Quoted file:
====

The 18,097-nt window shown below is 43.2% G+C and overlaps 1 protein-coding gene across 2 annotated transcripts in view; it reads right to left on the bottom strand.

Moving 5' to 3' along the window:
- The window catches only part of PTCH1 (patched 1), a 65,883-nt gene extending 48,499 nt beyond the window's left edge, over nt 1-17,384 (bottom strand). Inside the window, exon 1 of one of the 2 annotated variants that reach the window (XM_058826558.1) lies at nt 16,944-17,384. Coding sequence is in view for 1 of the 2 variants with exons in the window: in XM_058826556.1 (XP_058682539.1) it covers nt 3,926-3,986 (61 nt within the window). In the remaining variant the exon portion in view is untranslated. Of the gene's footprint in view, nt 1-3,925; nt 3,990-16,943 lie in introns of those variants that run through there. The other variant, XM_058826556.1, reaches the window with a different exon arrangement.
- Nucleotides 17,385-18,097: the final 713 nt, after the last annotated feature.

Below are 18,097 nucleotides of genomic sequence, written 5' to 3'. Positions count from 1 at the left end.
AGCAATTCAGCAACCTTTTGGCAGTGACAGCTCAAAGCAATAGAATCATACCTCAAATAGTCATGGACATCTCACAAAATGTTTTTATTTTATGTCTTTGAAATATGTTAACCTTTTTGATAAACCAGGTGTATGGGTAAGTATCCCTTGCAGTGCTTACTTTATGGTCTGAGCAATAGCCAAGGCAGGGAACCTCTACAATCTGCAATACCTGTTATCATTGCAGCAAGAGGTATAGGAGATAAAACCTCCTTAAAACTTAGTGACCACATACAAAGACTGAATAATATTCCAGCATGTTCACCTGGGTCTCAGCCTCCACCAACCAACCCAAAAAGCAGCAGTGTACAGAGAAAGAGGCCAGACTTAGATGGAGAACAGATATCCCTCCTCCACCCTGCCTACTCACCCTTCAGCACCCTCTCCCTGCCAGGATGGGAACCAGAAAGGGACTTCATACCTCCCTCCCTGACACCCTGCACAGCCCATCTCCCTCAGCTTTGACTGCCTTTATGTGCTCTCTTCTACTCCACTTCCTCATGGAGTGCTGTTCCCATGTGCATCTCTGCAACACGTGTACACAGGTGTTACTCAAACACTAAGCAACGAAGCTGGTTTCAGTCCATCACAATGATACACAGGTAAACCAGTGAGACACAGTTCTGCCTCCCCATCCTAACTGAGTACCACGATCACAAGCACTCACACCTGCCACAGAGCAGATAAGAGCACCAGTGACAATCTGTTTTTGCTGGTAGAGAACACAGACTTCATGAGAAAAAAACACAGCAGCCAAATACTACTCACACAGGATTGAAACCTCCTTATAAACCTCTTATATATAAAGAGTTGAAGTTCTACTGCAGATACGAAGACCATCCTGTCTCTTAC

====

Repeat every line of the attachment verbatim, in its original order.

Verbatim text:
The 18,097-nt window shown below is 43.2% G+C and overlaps 1 protein-coding gene across 2 annotated transcripts in view; it reads right to left on the bottom strand.

Moving 5' to 3' along the window:
- The window catches only part of PTCH1 (patched 1), a 65,883-nt gene extending 48,499 nt beyond the window's left edge, over nt 1-17,384 (bottom strand). Inside the window, exon 1 of one of the 2 annotated variants that reach the window (XM_058826558.1) lies at nt 16,944-17,384. Coding sequence is in view for 1 of the 2 variants with exons in the window: in XM_058826556.1 (XP_058682539.1) it covers nt 3,926-3,986 (61 nt within the window). In the remaining variant the exon portion in view is untranslated. Of the gene's footprint in view, nt 1-3,925; nt 3,990-16,943 lie in introns of those variants that run through there. The other variant, XM_058826556.1, reaches the window with a different exon arrangement.
- Nucleotides 17,385-18,097: the final 713 nt, after the last annotated feature.

Below are 18,097 nucleotides of genomic sequence, written 5' to 3'. Positions count from 1 at the left end.
AGCAATTCAGCAACCTTTTGGCAGTGACAGCTCAAAGCAATAGAATCATACCTCAAATAGTCATGGACATCTCACAAAATGTTTTTATTTTATGTCTTTGAAATATGTTAACCTTTTTGATAAACCAGGTGTATGGGTAAGTATCCCTTGCAGTGCTTACTTTATGGTCTGAGCAATAGCCAAGGCAGGGAACCTCTACAATCTGCAATACCTGTTATCATTGCAGCAAGAGGTATAGGAGATAAAACCTCCTTAAAACTTAGTGACCACATACAAAGACTGAATAATATTCCAGCATGTTCACCTGGGTCTCAGCCTCCACCAACCAACCCAAAAAGCAGCAGTGTACAGAGAAAGAGGCCAGACTTAGATGGAGAACAGATATCCCTCCTCCACCCTGCCTACTCACCCTTCAGCACCCTCTCCCTGCCAGGATGGGAACCAGAAAGGGACTTCATACCTCCCTCCCTGACACCCTGCACAGCCCATCTCCCTCAGCTTTGACTGCCTTTATGTGCTCTCTTCTACTCCACTTCCTCATGGAGTGCTGTTCCCATGTGCATCTCTGCAACACGTGTACACAGGTGTTACTCAAACACTAAGCAACGAAGCTGGTTTCAGTCCATCACAATGATACACAGGTAAACCAGTGAGACACAGTTCTGCCTCCCCATCCTAACTGAGTACCACGATCACAAGCACTCACACCTGCCACAGAGCAGATAAGAGCACCAGTGACAATCTGTTTTTGCTGGTAGAGAACACAGACTTCATGAGAAAAAAACACAGCAGCCAAATACTACTCACACAGGATTGAAACCTCCTTATAAACCTCTTATATATAAAGAGTTGAAGTTCTACTGCAGATACGAAGACCATCCTGTCTCTTAC